The Psalms the Heart of the Bible -- RPCNA

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VirginiaHuguenot

Puritanboard Librarian
RPCNA, Witness Committee, The Psalms the Heart of the Bible (1920)

The Bible is the hope of the world. It teaches us, as do all His works, that God is love. This love is a passion. Men give to Jesus a Passion Week. He took to Himself a passion life. No love is of worth if less than that.

Passion, of whatever sort, finds its expression in song. The passion of God finds expression in the Psalms.

The folk songs of the Negro tell the tragedy of his life. So has it been with the folk songs of every people. So is it also with the Psalms. They tell of the tragedy, the joy, the sorrow, the defeats and the triumphs of Hebrew life.

But this is not alone true of the life of the Hebrews. The Psalms do much more than that. They give the record of achievement of each race that has reached its promised land. For each people has been in Egypt, each must face the Wilderness, and each must have the leadership of Him who was in the fire and the cloud, if they are ever to reach the land of Canaan. The Psalms are typical and universal.

Also do the Psalms include personal experience, so varied that it touches and expresses all the life of the soul. There is no depth the writers of the Psalms have not sounded, no height they have not climbed. They are personal. They are national. And through all these experiences of individuals and nations, expressing everywhere the inner soul, runs the gulf stream of praise to God, who makes all things to work together for the good of those who love Him.

These Psalms God put in the heart of the Bible. They are buttressed on one side by History and the Law. They are supported on the other by Prophecy and the Gospel.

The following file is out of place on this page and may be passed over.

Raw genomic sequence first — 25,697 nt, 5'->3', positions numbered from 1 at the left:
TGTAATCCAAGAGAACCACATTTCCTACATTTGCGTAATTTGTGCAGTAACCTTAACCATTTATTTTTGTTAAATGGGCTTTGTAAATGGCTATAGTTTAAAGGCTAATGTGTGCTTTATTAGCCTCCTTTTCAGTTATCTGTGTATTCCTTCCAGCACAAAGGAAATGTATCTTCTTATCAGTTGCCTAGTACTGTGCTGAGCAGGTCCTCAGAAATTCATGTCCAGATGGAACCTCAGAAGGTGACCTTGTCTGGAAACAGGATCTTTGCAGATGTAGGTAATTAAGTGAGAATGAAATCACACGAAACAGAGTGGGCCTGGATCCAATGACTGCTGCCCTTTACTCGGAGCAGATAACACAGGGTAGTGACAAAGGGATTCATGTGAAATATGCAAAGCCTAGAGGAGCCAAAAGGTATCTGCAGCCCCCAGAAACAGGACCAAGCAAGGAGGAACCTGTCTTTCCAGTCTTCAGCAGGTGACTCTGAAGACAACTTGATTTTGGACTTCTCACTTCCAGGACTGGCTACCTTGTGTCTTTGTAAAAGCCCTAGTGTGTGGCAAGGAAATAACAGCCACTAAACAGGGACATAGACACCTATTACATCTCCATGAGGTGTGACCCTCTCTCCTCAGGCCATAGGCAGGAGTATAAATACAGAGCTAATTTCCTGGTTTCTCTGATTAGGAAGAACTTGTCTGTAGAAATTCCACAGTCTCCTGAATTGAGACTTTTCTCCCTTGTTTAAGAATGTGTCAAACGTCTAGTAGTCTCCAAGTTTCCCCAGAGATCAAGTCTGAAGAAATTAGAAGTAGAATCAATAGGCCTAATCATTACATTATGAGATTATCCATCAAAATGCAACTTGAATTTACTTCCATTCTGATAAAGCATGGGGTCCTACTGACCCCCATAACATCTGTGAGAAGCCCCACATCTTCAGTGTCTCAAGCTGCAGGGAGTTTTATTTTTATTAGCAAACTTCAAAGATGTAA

One who finds his heart in the Psalms is at the heart of the Bible and the heart of God.

We need to give these songs the place that God gives to them. Few individuals, and few churches have been vexed with destructive views of the Bible that had not first lost their devotion to the Psalms. Astruc and his German compatriots made their attacks on the Bible long ago. But it does not appear that these did their deadly work in any church, or in any land where the people sang the Psalms in worship. Germany seldom used the Psalms in praise.

When Christian in Bunyan's allegory lost his roll, he had to go back to the place where he had lost it before he could go forward to the city of his dreams. May it not be so with the Bible roll which so many have lost? They must go to the side of the hill where they slept, where they began to put the songs of men to men, in place of inspired songs of God for men.

This is a fact that the Fundamentalists need to learn, and having learned, to heed. The Bible is a unity; the Psalms are its heart. The Psalms must be put back in the praise service to save the Bible. We must take God's Word on God's terms. One part of the Bible tells us of national salvation. Another tells us how the individual is to be saved. Another tells how to glorify Him in worship. We can enjoy Him only as we glorify Him. We cannot reverse the divine order.

The Covenanter Church fulfills her task in regard to the Psalms when she gives a wholehearted witness for them as the only songs given to us of God by which to worship Him. We do not have to win a place for them. This is the work of God. He wins. We witness. That is the appointed way.

"They overcame him by the blood of the Lamb and the word of their testimony."—Rev 12:11
 
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